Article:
The Press Saturday, March 7th 1998
A couple of anonymous letters asking how I could be so beastly about poor Enoch Powell: if the authors would sign their names I would be happy to tell them. One such correspondent claimed that the prophet had simply been making a sociological observation, and not talking about race. Perhaps I should have realised this from Powell's use of sociological jargon such as "grinning little picaninnies".
The Times had a truly wonderful headline on Friday: "Road protests ignore God, says Carey." To have got such a juicy and readable idea out of a Lenten meditation argues real desperation on Ruth Gledhill's part, as well as a triumphant overcoming of it. She is also credited with the story beneath, "Fun death irks Archers fans", so perhaps the news desk thinks there is not enough religious news either. I really don't understand why she should have to write about the Archers: they have nothing to do with ballroom dancing.
The Carey story, though, gets cleverer the more I read it. What the Archbishop had to say was that it was wrong either to put humans at the centre of the natural world, or to relegate them to its periphery. Short of coming out against sin, he could hardly have done anything more to kill the sermon as news. So it really was excellent to find the one phrase that dramatised his position and work it hard. The theological aspects of his speech were not stressed unduly. Instead, the Times gave the impression that God was opposed to motorway protestors. "Dr George Carey, who frequently travels along some of the worst roads in the country, such as the A2 from London to Canterbury, said humans were the pinnacle of God's creation."
This was accompanied by a rather cruel fact box suggesting that Dr Carey's theology on this issue derived from his experience of traffic jams: "The Archbishop of Canterbury's route into his diocese is peppered with congestion blackspots, especially as the overcrowded A2 enters the capital. Roadworks to widen the M2 through North Kent have added to the delays." But the story worked for the best in the end. I don't see any other way in which the Archbishop's views could have got into the press.
There is a wider issue here. Anyone with any experience of having a speech or a function reported in the newspapers — and this includes journalists— knows that the media always get it wrong, and stress some wholly peripheral aspect of what we actually said or did. The only exception to this generalisation are those events which are wholly artificial, where nothing happens except some stage show for the television cameras. That is one of the things that made reporting a televised Parliament so frustrating. Any genuine event, sermon, or communication, is open to many interpretations; the difference between art and journalism is that the journalist is constantly trying to eliminate these ambiguities (the artist is simply trying to reduce them to a manageable number). So from all the rich intellectual possibilities with which Dr Carey's sermon was pregnant, Ruth did quite right to pull out a few salient facts. Which facts are salient depends very much on where you are looking from. Since my own rule when writing for newspapers is to imagine the readers standing on a crammed tube train, being jerked violently from side to side at random intervals and greatly concerned by the difficulties of refolding the paper in a way that does not entail sexually assaulting fellow passengers, I believe that any mention of public transport is newsworthy.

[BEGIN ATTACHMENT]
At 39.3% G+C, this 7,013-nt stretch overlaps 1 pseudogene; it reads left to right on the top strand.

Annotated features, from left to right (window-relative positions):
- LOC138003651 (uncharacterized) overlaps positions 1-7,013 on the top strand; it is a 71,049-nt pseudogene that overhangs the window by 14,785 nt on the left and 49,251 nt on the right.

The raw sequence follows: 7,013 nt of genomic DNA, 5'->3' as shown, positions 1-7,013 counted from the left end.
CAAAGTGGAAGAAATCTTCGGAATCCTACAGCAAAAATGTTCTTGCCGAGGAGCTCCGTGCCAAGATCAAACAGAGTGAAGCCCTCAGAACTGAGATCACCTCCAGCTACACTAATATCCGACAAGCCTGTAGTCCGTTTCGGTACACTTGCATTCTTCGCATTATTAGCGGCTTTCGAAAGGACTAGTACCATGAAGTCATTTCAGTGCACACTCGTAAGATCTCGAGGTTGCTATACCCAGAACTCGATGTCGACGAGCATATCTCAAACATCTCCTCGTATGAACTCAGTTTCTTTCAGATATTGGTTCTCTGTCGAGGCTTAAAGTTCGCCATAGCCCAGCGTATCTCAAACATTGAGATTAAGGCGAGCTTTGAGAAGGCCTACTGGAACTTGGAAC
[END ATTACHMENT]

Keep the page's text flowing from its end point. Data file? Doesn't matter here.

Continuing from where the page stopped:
The other sermon to be reported at some length in the papers was found in the Guardian, in Roy Hattersley's column. It had been delivered by Martin Wharton,when he was the suffragan in Kingston upon Thames. The Bishop, he said "compared the Almighty to a couple of predatory American widows who rejoiced to discover that a new resident in their Florida retirement home had just been released from prison after serving a life sentence for murdering his wife. 'that means he's available' said one to the other. 'like them,' said the bishop, 'Our Lord will take anybody'."
Of course, this is the attitude which has got him into trouble in Newcastle and the rest of Hattersley's column was devoted to the antics of Reform there. "It has to be conceded that the Bible — particularly the Old Testament — contains a vriety of ludicrous condemnations of homosexuality. But why do we never read headlines which proclaim 'Clergy refuse to accept bishop after learning of his investment income'? No Prince of the Church has to my knowledge, ever been excoriated because he had a building society account. Yet the Concordance lists condemnations of usury from Exodus to Ezekiel."
"Clearly, the evangelicals of Northumbria pick and choose from the testaments. To them, a loving homoseual relationship is more sinful than financial exploitation. Perhaps it was only the gay moneylenders who were driven from the temple."
Perhaps such reflections are the only way to make news of the Church's — all the churches' attempts to lift the burden of third World debt for the millennium.
A similar difficulty with the scriptures has afflicted Cat Stevens, the artist currently known as Yusuf Islam. According to Monday's Guardian, the sect of Islam to which he converted in 1977 views stringed instruments as especially displeasing to God. However, on his newly released CD, he does at least sing, accompanied by a drum, and other musicians on other tracks use synthesisers which the article, confusingly, says are even more repugnant to the ultra-orthodox than guitars. The final, bewildering detail is that the Taliban were so impressed by the singer's renunciation of music as ungodly that his is the only music allowed in Afghanistan. I can't work out whether this is meant as an unusually refined way of adding to the torments of their rule or whether I have missed some terribly obvious point. This is a story which would be less confusing with fewer facts.